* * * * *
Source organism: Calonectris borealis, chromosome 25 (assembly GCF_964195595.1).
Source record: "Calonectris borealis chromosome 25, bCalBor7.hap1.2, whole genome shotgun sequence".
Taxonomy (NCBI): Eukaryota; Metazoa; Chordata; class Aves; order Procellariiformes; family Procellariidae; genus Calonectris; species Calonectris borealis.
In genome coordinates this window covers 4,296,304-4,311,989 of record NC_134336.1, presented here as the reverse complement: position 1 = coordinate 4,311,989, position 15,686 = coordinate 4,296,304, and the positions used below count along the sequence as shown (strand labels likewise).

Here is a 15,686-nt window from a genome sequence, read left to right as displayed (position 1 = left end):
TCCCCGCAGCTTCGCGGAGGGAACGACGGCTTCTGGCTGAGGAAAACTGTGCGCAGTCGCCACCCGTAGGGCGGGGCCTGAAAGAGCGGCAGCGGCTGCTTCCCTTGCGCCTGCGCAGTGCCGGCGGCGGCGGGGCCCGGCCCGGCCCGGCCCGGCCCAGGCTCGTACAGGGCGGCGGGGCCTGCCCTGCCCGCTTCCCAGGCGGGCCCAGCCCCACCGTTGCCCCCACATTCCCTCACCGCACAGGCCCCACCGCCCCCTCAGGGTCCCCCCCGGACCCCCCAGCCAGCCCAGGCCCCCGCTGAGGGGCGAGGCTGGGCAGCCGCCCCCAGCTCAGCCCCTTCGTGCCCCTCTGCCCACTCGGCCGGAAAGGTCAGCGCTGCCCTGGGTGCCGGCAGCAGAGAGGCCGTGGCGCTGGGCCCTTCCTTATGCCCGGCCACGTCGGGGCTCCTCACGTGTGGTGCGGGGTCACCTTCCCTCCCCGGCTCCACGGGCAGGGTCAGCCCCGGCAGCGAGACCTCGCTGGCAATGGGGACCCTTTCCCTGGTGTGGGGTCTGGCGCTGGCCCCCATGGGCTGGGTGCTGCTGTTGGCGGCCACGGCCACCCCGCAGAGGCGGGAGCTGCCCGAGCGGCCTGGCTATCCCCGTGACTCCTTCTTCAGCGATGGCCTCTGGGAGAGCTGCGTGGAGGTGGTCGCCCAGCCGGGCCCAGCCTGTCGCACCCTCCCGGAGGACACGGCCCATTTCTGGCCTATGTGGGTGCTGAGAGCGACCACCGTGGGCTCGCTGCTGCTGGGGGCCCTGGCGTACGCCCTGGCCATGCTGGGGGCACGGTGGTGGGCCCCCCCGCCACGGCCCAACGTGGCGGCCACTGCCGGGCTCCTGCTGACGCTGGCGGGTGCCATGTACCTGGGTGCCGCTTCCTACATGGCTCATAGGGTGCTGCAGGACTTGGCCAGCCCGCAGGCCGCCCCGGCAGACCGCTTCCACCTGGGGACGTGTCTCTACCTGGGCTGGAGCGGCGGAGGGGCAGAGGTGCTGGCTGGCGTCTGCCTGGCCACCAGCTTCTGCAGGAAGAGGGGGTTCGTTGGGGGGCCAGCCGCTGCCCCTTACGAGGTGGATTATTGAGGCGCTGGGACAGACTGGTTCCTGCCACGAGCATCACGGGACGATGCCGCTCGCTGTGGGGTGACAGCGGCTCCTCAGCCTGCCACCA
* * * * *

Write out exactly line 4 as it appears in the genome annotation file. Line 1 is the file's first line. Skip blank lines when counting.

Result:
In genome coordinates this window covers 4,296,304-4,311,989 of record NC_134336.1, presented here as the reverse complement: position 1 = coordinate 4,311,989, position 15,686 = coordinate 4,296,304, and the positions used below count along the sequence as shown (strand labels likewise).